Views:113 Author:Site Editor Publish Time: 2020-10-29 Origin:Site
WHAT is ultrasonic assembly?
The basic principle of ultrasonic assembly is the conversion of standard 50/60 Hz power to 15 kHz, 20 kHz or 40 kHz. This electrical energy travels through a piezoelectric converter.
The converter, typically lead zirconate titanate, expands and contracts at the same frequency, converting the electrical energy into high frequency mechanical vibration. This vibration is amplified by a booster and transferred to the workpiece through a shaped tool, or horn, in the form of reciprocating longitudinal motion. Parts being assembled are clamped together under moderate pressure, at which point ultrasonic vibrations force the parts to impact against each other at a preset frequency creating a molecular bond equal to or above the material strength of the parts.
Infinite and accurate combinations of weld time, distance and energy, established through a microprocessor, provide repeatable control of the process, and lend to the full automation of the assembly. Statistical process control and reporting are also possible with some models.
WHEN would you use an ultrasonic assembly process?
The most common application is the assembly of two injection molded thermoplastic parts. Ideally they should be of the same resins but in some cases dissimilar resins can also be bonded together. They can be either welded together using a variety of joint designs or they can be spot welded.
Ultrasonics is not limited to only thermoplastic materials. An ultrasonic assembly process can also be used to install threaded brass inserts into molded plastic bosses; stake plastic bosses over metal plates or printed circuit boards; swage over standing walls to entrap another component; perform continuous line seals on thin films and fabrics; seal the ends of collapsible squeeze tubes; accomplish perimeter seals on clam shell packages; spot weld corrugated plastic sheets in the manufacture of boxes; and much more.
WHERE would you use ultrasonic assembly?
Simply put, wherever two parts come together and one of them happens to be a thermo plastic resin. Following is a partial list of some of the industries we serve and the typical applications for our process.
Appliance: Fixtures, hardware, and enclosure assembly, welding of components.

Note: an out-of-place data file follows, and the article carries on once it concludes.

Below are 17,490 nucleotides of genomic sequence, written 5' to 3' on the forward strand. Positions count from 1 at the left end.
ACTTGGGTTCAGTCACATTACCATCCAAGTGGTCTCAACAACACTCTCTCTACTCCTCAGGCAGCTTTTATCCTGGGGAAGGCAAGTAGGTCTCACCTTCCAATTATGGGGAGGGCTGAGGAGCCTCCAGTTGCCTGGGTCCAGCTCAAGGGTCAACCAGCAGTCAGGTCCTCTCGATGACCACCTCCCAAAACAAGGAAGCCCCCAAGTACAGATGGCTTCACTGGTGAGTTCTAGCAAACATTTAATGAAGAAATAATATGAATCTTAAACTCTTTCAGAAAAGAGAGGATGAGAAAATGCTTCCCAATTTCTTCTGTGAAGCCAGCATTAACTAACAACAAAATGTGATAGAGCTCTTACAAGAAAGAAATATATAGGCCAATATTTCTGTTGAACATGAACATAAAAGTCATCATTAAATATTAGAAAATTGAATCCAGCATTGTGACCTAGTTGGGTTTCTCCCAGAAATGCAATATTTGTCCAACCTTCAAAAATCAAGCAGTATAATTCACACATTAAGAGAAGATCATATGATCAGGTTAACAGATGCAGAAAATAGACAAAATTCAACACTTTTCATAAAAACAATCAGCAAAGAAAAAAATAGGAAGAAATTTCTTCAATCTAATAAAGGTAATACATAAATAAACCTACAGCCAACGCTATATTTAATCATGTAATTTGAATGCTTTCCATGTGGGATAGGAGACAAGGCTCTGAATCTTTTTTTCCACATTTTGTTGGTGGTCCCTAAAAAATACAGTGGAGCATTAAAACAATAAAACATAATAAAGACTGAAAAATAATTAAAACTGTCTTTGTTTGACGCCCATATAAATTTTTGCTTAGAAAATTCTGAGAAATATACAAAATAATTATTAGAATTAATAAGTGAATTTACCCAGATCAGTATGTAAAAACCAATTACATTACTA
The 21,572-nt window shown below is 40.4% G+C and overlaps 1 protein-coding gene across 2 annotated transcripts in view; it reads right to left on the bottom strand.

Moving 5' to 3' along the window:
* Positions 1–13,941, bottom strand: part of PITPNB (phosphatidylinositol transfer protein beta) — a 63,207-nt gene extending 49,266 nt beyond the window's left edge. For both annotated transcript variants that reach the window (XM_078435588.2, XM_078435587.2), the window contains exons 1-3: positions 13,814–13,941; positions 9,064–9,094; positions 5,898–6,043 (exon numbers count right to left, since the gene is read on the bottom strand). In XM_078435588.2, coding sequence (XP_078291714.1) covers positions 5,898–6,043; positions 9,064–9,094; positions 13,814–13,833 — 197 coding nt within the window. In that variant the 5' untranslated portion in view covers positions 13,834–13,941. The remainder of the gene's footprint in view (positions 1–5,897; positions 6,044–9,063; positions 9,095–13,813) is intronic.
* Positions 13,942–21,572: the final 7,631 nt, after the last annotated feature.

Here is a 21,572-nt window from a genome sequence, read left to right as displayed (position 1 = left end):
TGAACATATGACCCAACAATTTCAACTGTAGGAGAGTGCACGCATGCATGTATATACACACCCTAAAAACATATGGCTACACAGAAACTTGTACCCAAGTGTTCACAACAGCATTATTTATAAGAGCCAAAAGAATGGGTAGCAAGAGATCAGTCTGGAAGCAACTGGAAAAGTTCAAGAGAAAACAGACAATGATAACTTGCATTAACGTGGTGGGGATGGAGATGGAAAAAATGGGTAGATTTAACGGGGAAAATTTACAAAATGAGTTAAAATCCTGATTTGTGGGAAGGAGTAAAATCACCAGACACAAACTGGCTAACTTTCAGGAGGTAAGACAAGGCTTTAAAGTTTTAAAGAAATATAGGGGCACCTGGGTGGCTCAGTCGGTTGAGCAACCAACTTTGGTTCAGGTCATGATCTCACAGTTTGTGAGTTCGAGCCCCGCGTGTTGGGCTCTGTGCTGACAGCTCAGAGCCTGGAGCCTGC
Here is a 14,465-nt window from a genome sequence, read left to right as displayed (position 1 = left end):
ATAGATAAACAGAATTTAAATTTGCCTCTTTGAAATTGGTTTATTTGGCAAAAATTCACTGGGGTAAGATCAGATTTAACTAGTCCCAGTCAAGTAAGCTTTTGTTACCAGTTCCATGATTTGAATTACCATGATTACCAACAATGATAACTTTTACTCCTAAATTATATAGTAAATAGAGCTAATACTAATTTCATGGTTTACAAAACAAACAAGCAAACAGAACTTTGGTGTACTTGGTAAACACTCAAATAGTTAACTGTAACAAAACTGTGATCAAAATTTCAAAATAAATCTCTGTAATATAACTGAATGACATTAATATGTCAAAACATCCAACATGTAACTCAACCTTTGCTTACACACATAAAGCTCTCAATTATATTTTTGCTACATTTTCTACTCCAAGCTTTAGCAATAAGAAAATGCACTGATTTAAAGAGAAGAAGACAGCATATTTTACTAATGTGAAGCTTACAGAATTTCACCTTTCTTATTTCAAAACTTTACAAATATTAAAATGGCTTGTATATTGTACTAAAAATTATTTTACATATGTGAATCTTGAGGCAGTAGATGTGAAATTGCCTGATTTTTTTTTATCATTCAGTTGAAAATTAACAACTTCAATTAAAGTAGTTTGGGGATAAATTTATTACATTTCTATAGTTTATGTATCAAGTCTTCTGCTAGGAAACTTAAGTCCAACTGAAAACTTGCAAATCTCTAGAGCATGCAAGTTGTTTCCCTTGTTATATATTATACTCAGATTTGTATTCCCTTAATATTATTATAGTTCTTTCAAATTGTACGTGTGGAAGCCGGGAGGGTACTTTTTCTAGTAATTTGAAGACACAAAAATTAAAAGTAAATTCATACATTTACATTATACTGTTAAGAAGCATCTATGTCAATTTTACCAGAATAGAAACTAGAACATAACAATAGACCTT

Automotive: Parts and body components, instrument panels, headlight assemblies, under hood assemblies.
Cosmetic: Assembly of compacts and other containers, sealing tubes, packaging.
Electronic/Electrical: Component, connector cable and wire harness assemblies, enclosure cases and instrument faces, audio/video cassette and cartridge, switch assemblies.
Food: Sealing of pouches, tray containers and fillable tubes; sealing microwavable containers; product packaging.
Hardware: Product assembly and blister pack packaging.
Health Care: Product containers and accessories.
Instrument: Welding and staking case assemblies and face covers.
Medical: Sterile package sealing; equipment component assembly; syringes and filters.
Packaging: Welding extruded plastic sheet for boxes/containers, package sealing.
Textile: Fabric slitting, joining or embossing.
Toy and Game: Assembly of game elements and product packaging.
If you are not sure whether your application is suited for ultrasonic assembly, please rely on us. We are here to help you. Our applications lab is staffed with highly trained ultrasonic specialists whom you can call at any time for advice or information. They will evaluate your applications from parts, prototypes or blueprints, and provide you with prompt and knowledgeable recommendations. This no-cost, no obligation service includes feasibility engineering studies, design recommendations, and material guidance much more.
WHY would you use ultrasonic assembly?
Because it is the fastest, most repeatable and economical assembly method available to the industry today. With ultrasonics, most thermoplastics can be assembled without heat, mechanical fasteners, or hazardous consumables such as adhesives or solvents. It can join parts - small or large, simple or complex - with lower reject rates than any other method.
Using ultrasonics, labor - both as a skill factor and as a time factor - is significantly reduced. And since the equipment can readily be automated, any non-technical operator can be trained in minutes to produce high volume, high integrity assemblies.